I wasn't too old when I first was told
the tale of Caesar's breath,
how wide dispersed was that painful burst
he emitted on his death.

How those molecules flock in random schools
diluting through the air
in a gaseous stew full of cee-oh-two,
that we breathe in, unaware.

In every breath we take, though it makes me quake
may come at least one molecule
of what Caesar gasped as he bled his last
at the feet of Brutus cruel.

With how little care we do share the air
drawing breath across our tongues
inhaling history all unknowingly
every time we refill our lungs.

For my late uncle, a lifelong Robert Service aficionado.

We've all heard the old saw that Caesar's dying breath contained so many molecules that every breath we draw contains at least one of them. But human bodies produce other exhalations...

"Most human beings pass between 200 to 2,000 ml of gas per day in 13 to 14 flatus."

- http://www.k12.nf.ca/janecollins/teacher/outlines/science/gases/flatulence.htm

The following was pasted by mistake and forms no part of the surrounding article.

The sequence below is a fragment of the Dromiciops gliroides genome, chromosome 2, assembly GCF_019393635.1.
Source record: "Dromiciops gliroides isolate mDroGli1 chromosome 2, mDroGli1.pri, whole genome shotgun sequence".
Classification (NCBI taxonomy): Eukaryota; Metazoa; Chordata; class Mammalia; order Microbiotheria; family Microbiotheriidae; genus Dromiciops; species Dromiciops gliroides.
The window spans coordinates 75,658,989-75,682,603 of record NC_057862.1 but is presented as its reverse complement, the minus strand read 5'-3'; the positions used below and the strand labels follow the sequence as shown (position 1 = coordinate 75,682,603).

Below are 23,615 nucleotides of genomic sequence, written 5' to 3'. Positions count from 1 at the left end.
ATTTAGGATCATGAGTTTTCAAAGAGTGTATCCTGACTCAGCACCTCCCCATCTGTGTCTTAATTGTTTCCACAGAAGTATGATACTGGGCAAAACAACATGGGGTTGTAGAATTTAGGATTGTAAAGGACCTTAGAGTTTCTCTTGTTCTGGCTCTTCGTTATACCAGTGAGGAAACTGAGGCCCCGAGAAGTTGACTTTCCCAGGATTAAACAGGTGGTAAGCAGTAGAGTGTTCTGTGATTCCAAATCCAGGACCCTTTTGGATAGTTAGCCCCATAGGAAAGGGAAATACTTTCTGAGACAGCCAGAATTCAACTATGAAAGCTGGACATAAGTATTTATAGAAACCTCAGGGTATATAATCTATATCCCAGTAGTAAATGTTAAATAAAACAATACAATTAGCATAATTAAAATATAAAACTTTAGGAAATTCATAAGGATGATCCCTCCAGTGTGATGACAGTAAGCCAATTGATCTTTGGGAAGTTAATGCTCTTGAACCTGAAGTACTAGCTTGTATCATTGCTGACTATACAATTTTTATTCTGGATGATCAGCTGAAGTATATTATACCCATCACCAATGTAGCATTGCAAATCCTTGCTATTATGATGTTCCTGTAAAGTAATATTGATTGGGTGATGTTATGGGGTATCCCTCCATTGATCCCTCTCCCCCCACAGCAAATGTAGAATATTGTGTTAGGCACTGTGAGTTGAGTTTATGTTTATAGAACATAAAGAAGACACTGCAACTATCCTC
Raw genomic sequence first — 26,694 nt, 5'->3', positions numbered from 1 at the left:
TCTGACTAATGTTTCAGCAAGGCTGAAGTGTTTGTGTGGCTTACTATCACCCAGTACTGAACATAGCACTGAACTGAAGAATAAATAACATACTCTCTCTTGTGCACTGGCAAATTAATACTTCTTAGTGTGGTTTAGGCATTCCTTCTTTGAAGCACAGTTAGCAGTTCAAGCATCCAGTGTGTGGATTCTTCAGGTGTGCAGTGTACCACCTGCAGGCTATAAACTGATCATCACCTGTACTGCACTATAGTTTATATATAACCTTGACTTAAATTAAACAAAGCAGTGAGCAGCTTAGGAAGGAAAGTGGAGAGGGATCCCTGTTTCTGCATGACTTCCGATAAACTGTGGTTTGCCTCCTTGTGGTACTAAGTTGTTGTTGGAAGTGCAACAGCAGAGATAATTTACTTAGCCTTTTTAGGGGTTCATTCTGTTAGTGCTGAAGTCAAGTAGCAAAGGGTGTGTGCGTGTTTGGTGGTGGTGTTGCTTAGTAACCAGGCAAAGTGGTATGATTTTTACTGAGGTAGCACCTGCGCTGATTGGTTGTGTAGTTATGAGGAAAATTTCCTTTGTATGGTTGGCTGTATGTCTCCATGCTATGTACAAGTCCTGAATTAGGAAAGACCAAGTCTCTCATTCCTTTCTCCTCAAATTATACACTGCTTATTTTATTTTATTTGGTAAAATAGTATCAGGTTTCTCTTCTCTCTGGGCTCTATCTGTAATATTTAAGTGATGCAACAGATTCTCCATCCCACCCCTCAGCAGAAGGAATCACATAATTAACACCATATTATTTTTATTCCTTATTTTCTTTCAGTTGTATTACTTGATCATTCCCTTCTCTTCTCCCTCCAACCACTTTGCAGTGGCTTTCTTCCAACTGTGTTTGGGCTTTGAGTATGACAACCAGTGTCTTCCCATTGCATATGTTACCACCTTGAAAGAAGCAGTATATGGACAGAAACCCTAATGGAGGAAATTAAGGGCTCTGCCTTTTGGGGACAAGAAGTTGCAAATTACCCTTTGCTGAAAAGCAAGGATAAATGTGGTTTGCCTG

Caius Julius Caesar lived nearly 56 years, or approx. 20400 days (allowing for calendar errors, and rounded off to nearest 100). Assuming a 1000 ml/day level of flatulence (a cavalier assumption, since we know that the Roman diet was full of fart-enhancing stuff, such as beans and cabbages), that means Caesar passed a total of about 20400 liters, or 20.4 cubic meters of gas, in the course of his lifetime. Over 275000 farts, by the way. This is not an accurate figure, but it'll do until time travel comes along.

Now, as to Caesar's dying breath...

"The average pair of human lungs can hold about 6 liters of air, but only a small amount of this capacity is used during normal breathing."

- http://en.wikipedia.org/wiki/Lung_volumes

So, a breath is significantly less than 6 liters, yes? Still, it's a dying breath -- so let's just say, for the sake of argument, that Caesar expelled the full content of his lungs. You'd think he might have found breath for more than just an "Et tu, Brute?", eh?

Anyway, that gives us an upper limit number to divide with, granting us this:

(Volume of Caesar's farts) / (Volume of Caesar's dying breath) > 3400.

Or, in other words: During his lifetime, Caesar produced farts measuring at least 3400 times the volume of his dying breath.

So, every time you draw in a breath, think of how you are inhaling history. Both ends of history.

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